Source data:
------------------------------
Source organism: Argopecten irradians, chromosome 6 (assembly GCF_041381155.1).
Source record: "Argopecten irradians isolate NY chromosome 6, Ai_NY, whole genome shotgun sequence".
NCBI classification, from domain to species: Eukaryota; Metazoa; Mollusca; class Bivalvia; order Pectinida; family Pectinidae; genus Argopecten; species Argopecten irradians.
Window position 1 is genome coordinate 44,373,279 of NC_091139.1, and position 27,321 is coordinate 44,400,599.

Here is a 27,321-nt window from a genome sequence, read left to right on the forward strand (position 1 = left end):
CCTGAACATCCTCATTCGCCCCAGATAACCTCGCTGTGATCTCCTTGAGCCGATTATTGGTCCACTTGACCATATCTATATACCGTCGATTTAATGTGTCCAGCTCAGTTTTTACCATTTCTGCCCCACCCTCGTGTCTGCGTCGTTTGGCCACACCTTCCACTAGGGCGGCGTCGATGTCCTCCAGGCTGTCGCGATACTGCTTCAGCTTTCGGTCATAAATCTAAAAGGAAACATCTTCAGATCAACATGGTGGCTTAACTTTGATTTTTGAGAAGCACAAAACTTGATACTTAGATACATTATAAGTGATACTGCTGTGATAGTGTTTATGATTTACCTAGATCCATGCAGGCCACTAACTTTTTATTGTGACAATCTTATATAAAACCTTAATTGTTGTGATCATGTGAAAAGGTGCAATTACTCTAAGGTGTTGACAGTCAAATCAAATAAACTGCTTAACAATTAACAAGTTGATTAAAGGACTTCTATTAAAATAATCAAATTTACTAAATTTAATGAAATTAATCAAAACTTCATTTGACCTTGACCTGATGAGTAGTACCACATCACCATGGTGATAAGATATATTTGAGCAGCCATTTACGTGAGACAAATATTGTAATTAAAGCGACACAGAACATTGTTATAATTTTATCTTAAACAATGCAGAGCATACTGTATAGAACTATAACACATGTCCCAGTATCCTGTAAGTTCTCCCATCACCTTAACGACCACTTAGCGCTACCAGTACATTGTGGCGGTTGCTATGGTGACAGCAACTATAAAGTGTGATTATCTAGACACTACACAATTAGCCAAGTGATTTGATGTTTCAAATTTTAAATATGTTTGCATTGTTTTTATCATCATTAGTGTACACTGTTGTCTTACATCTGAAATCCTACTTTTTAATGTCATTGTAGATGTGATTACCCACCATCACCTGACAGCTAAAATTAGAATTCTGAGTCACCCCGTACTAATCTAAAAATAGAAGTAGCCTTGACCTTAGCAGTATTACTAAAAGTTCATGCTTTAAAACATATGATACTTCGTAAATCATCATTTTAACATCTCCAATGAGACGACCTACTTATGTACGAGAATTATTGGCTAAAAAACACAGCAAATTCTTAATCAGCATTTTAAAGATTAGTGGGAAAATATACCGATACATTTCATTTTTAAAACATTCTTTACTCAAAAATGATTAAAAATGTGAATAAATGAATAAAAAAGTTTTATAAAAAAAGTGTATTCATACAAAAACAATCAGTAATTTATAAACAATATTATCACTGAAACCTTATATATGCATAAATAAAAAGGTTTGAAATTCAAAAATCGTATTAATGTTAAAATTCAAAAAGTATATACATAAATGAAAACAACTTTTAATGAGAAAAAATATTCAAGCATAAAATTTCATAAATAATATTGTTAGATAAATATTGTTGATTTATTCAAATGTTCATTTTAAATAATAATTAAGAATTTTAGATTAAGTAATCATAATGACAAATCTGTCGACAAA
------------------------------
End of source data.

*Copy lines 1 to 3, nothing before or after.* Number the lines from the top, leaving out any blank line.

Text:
Source organism: Argopecten irradians, chromosome 6 (assembly GCF_041381155.1).
Source record: "Argopecten irradians isolate NY chromosome 6, Ai_NY, whole genome shotgun sequence".
NCBI classification, from domain to species: Eukaryota; Metazoa; Mollusca; class Bivalvia; order Pectinida; family Pectinidae; genus Argopecten; species Argopecten irradians.